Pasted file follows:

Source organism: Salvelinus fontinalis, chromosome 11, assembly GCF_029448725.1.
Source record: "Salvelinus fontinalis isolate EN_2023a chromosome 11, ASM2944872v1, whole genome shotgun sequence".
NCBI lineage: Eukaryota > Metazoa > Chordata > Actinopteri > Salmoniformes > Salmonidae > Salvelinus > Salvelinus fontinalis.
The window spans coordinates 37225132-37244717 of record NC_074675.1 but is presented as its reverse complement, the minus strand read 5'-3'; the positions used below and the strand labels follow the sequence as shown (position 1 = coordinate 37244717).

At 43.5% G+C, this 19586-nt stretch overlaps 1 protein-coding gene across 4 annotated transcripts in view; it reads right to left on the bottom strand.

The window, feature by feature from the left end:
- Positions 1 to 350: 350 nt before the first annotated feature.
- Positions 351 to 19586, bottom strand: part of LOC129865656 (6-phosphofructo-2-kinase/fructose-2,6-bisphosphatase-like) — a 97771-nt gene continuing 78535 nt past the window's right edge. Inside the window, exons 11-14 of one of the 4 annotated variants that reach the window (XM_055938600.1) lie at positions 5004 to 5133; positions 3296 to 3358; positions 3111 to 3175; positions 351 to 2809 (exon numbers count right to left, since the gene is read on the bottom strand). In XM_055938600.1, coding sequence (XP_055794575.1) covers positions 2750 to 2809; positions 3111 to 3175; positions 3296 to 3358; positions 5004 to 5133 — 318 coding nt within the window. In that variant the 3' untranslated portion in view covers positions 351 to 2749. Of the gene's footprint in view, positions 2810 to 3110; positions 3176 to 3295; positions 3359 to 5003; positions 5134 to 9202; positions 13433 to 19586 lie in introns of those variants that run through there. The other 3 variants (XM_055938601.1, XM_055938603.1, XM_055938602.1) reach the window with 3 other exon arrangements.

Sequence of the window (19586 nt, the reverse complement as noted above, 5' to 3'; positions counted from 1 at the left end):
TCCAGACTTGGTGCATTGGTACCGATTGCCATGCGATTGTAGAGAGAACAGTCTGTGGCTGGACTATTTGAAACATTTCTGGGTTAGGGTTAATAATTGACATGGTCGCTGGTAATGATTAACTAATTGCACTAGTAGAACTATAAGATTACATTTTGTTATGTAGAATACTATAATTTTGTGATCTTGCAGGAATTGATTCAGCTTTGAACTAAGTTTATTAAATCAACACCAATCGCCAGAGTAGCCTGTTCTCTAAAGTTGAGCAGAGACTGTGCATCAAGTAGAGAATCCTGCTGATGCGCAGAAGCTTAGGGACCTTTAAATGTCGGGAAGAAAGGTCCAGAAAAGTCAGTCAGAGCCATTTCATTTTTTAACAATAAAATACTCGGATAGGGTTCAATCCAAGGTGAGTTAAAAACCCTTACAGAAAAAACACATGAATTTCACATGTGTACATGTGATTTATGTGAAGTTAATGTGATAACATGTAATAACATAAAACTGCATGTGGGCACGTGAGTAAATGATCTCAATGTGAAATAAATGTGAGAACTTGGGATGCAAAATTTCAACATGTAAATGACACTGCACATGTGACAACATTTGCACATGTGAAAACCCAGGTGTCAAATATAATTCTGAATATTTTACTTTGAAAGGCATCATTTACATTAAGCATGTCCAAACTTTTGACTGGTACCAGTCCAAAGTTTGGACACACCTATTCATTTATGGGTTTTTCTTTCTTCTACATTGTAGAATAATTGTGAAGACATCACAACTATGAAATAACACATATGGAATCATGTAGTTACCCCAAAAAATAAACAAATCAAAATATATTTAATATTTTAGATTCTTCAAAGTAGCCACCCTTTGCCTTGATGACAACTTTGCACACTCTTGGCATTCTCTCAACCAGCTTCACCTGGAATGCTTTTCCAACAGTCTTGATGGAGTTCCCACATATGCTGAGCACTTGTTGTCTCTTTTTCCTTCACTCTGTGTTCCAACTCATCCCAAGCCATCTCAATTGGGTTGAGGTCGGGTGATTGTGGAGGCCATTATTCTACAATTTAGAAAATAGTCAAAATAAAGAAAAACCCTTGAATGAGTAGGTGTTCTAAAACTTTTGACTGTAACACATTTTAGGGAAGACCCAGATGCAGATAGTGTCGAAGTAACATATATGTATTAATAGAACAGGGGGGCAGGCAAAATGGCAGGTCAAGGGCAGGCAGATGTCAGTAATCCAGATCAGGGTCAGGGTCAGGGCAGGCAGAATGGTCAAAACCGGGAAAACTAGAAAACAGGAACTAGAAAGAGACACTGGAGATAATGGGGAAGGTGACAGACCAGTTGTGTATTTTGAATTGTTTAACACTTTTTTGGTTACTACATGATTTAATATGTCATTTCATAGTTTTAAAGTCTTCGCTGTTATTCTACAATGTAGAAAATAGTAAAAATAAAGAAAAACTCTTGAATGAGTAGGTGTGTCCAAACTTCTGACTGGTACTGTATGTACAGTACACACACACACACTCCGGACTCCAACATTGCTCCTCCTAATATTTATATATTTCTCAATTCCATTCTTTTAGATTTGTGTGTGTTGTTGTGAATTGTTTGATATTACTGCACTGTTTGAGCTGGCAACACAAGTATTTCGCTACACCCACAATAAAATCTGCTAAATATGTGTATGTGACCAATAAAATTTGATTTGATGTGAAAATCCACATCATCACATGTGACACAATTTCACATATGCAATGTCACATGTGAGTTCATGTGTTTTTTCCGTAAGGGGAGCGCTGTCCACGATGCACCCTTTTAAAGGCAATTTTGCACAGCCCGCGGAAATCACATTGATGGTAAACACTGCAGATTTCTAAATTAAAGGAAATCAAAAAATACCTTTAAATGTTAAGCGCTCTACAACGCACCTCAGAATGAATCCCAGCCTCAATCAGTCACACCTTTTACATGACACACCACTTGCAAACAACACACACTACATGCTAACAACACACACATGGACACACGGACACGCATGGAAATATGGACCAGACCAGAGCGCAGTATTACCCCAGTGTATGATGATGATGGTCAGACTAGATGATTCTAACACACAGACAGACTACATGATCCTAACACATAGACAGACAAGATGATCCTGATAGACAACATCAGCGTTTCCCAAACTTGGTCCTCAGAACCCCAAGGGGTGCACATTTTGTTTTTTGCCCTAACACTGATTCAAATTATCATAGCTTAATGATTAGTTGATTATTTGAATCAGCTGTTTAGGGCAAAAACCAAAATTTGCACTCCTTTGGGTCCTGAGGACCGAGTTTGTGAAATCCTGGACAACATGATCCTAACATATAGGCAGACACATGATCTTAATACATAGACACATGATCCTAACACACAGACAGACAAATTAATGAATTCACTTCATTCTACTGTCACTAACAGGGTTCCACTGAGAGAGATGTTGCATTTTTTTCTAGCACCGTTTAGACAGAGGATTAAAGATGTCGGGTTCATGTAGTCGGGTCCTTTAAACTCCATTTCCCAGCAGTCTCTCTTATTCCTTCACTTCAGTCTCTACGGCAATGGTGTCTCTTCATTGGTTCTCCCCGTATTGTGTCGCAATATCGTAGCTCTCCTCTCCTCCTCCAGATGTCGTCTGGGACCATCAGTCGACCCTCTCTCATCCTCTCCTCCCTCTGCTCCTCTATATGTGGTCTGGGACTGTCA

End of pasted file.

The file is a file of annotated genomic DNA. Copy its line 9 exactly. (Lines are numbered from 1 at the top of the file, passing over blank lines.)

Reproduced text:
Sequence of the window (19586 nt, the reverse complement as noted above, 5' to 3'; positions counted from 1 at the left end):